How should carriers reduce the risk of cargo theft?

Air cargo is particularly vulnerable to theft once an airplane lands.

Obviously, it's difficult for even the best of thieves to steal air cargo while a plane is in the air. But when that plane lands and begins to unload, it's a completely different story.

In fact, according to an article in Air Cargo World, the ground is where air cargo is at its most vulnerable.

"There's always going to be that one point where nobody's watching the store," said Erik Hoffer, vice president of the Cargo Security Alliance (CSA). "Without having the ability to have a chain of custody throughout the different modalities, you're not going to get anywhere. You're just going to have a problem always."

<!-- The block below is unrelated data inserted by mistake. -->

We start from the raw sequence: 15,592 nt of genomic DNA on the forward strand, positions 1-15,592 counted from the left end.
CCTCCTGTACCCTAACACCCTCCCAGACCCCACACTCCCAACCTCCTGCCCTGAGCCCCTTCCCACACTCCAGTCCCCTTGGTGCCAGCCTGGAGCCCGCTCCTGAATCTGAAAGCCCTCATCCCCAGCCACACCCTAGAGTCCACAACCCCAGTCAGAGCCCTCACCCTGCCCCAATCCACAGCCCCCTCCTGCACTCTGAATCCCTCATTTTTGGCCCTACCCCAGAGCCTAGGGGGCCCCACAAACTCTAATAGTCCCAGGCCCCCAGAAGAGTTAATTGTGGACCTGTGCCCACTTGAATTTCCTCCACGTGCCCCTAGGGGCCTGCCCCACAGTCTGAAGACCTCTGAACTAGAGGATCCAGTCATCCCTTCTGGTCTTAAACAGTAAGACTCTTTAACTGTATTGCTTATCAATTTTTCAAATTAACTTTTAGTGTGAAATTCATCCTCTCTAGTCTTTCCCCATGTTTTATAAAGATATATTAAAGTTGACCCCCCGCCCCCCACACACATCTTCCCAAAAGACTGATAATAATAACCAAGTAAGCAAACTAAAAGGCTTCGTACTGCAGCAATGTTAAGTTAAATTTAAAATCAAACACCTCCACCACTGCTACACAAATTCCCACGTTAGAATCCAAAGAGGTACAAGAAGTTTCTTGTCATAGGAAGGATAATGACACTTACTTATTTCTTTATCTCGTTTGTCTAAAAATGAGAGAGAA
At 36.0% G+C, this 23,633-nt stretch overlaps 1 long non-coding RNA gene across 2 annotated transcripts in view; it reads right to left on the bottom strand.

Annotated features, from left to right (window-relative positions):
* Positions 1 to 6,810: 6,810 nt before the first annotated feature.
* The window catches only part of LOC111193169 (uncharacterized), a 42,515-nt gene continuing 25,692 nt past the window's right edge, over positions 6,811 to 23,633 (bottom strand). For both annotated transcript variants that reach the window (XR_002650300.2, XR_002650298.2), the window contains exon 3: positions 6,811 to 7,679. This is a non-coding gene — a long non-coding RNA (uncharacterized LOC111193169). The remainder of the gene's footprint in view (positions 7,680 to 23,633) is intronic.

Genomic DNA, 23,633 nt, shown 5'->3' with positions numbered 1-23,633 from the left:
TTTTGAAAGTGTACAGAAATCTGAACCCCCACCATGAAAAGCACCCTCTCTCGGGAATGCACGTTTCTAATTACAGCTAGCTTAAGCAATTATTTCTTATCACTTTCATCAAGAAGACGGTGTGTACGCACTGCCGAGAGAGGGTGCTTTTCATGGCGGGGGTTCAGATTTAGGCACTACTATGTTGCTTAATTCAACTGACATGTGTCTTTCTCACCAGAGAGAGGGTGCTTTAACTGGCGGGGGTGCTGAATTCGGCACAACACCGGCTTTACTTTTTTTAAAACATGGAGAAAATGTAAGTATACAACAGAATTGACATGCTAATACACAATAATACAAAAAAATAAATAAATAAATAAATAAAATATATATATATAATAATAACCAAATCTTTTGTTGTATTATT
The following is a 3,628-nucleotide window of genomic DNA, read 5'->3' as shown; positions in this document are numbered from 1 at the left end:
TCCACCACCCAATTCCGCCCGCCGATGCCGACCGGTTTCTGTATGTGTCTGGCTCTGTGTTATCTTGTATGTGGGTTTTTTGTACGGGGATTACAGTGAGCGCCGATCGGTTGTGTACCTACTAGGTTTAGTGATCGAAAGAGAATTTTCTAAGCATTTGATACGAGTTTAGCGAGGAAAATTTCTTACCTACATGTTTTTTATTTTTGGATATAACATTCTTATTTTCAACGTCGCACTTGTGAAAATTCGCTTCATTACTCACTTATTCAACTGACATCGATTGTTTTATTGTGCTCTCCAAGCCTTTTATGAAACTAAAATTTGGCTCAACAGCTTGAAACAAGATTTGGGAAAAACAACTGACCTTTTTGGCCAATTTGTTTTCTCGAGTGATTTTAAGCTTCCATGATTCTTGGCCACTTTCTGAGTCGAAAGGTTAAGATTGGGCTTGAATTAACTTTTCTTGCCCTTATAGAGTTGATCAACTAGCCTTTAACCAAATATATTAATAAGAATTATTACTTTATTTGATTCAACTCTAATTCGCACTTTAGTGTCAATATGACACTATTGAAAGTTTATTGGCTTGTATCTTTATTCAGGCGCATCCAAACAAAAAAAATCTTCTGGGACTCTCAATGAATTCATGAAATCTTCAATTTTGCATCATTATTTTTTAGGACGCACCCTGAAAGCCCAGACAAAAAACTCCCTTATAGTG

Cargo is handled by a number of different parties once it hits the ground, and there are a number of ways for thieves to take advantage of the system. That's why it's so important for carriers to stay one step ahead of the game by working to develop a "chain of custody."

According to Walt Beadling, managing partner at CSA, that means knowing who has every piece of cargo at every step along the supply chain. 

"You may not know where it is, but you know who has responsibility for it," he said. "And at each point where the cargo's transferred, there's a handoff, a formal handoff, where custody is transferred from one entity to another."

Another effective way to keep track of cargo is to use a proof of condition service like CargoSnapshot. Users can take pictures of each individual piece of cargo, so they have a better idea of what they are carrying, and what state it was in during the flight.

Posted in Cargo

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